Collectibles markets are surging, and as old comics get more expensive, collectors and dealers turn to third-party services to ensure authenticity and grade. The phenomenon has led to an odd crimp in the labor market - grading services and high-end auction houses are desperate to hire graders, even paying cash bonuses to get people in the door.
"It's tough right now just because the market is booming," says Steve Borock, the founder, president, and head grader at Comic Book Certification Service (CBCS). "People can make so much money in the market right now. If someone is selling comics, it's tough to get them to leave."
The Certified Collectibles Group, an umbrella that includes comic grader Certified Guaranty Company (CGC), has just expanded its facilities by 33%, and the company is offering $1000 sign-on bonuses for new employees across a variety of collectibles fields, and for jobs ranging from grader to shipping clerk to vice president of marketing.
Part of the problem in filling the holes in grading is finding someone who knows what they're doing. Plenty of places will teach you to be a welder or an airplane mechanic. But not this.
"There is no school for it," Borock explains. "So the training is done when they are here. We get collectors who are working a different job, and they want a better job. I reach out to people I know from time to time. So it's not like they don't know how to grade coming in, but we have to teach them how we do it here."
Borock says the key is consistency.
"People might have their own ways of grading," he says. "Like eBay dealers, they under-grade, because they don't want returns. But you can't under-grade in certification. You have to give the best, most true grade without being wrong. And you need to grade the same way as other people in the building."
Over at CGC, primary grader Matt Nelson echoes Borock's call for consistency and more.
"A broad knowledge of comics and a firm grasp of our grading standards are the most important skills," Nelson says. "Graders must also have exceptional attention to detail."
As to the job itself? Working with comics all day might seem a dream to many, but some have described it as "you sit in a dark room with a bright light all day." Nelson explains that's not necessarily the case.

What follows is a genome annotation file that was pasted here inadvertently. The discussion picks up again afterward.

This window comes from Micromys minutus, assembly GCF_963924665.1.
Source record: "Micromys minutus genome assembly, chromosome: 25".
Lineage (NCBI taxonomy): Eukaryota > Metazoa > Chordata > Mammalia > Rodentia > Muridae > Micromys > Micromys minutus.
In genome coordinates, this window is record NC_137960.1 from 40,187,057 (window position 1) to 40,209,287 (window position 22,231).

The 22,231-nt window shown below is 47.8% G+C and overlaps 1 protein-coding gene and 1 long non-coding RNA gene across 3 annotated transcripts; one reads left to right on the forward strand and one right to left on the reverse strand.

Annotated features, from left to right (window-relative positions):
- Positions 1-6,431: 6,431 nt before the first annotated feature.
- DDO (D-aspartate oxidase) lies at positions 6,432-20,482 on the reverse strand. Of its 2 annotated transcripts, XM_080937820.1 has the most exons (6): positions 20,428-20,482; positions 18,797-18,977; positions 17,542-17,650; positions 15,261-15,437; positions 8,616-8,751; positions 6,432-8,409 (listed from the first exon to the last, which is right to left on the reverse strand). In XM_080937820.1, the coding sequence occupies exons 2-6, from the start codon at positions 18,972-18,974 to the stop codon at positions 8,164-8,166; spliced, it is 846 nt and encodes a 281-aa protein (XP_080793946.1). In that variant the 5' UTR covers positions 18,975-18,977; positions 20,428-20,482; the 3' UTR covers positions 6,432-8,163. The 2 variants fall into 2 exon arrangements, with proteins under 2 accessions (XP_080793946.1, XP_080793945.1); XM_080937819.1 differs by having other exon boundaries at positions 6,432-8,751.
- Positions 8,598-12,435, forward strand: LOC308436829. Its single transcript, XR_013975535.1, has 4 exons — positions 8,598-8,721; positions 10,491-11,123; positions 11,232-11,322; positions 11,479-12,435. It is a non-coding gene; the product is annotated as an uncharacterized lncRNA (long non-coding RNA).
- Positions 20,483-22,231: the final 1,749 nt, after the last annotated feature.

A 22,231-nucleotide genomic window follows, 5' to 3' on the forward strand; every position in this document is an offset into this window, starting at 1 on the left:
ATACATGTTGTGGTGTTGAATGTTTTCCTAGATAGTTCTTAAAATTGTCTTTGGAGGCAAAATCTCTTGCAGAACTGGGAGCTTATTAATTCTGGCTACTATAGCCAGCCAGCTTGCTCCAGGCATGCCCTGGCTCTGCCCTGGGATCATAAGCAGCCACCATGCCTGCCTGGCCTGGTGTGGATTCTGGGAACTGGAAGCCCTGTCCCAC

"Well, first off, the CGC grading room is very bright!" he says. "We always have the overhead incandescent lights on as well as personal raking lights. Now if you walk down the hall to our coin graders room, there you will see a very dark room with personal grading lights, but it's the complete opposite for grading comics.
"Secondly, even though we are extremely busy, there's always positive energy that is buzzing around our grading room. We all have a passion for comics and we're excited to see what will hit our desk each day. Every day is different from the next."
"You have to be able to sit in the seat and grade," he says. "You have to be able to focus. It can feel stressful, but we break that up with appropriate breaks and all. And it's usually very rewarding. You'll get people who call you and say, ‘I got my stuff back; this is great, thanks so much. It's right on.' And I get to see every comic book ever. Between them all, it feels like I have the greatest comic collection ever, just passing through my hands. And I do it every day."
Still, the volume is overwhelming. Grading is not just a 40-hour-a-week-job in 2021.
"We're swamped," Borock says. "I'm working 6-7 days a week, and we still can't keep up with the volume that's coming in. People are going collectibles-crazy. It's not just comics. It's art, baseball cards, video games, too."
CGC has a similar deluge.
"We are definitely feeling it in comics," Nelson says. "The submission numbers do not seem to be slowing down, and we are very aware that our turnaround times are not where we want them to be. We are working nights and weekends to get through more submissions. I'd also like to point out that even though we are extremely busy, we are not grading faster to improve our turnaround times. We will never compromise our quality standards to decrease a customer's wait."
And the comics that CBCS or CGC grade often wind up selling for big bucks over at Heritage Auctions. They're hiring a comic grader, too, but this job has a twist.
"Unlike the grading services, we're not just grading one comic, then the next, then the next," says Heritage vice president Barry Sandoval. "It's breaking down collections and determining: What needs to be sent to a grading service, what needs to be sold raw, what should be sold in a group lot? 'Grader' here is a bit of a misnomer. People are processing collections in general, but grading is the biggest part of that."
Sandoval has been with Heritage since 2004 and has seen comics there grow from $10 million a year to $79 million in 2020. Yes, the deluge and demand are the same in their offices.
"It's one thing when some exceptional comic or the highest-graded copy sets off a bidding war. That's expected," he says. "But just to see runs of Kamandi or ROM, something I don't think anyone considers particularly scarce or a really big key going for the highest prices ever…that's indicative of where the market is now. Very, very hot."
Just like the grading services, Sandoval wants Heritage's grades to also have the mark of consistency.
"The challenge is you have to grade a comic the same way at 9 a.m. as you do at 6 p.m., and the same on Tuesday as you do on Wednesday," he says. "Ideally, every raw comic we offer should be graded as if it was done by one person."
And getting that next person—maybe you—is Sandoval's priority.
"Anybody who reads this and is a super-grader should call me and not the other guys," Sandoval says. "Call me!"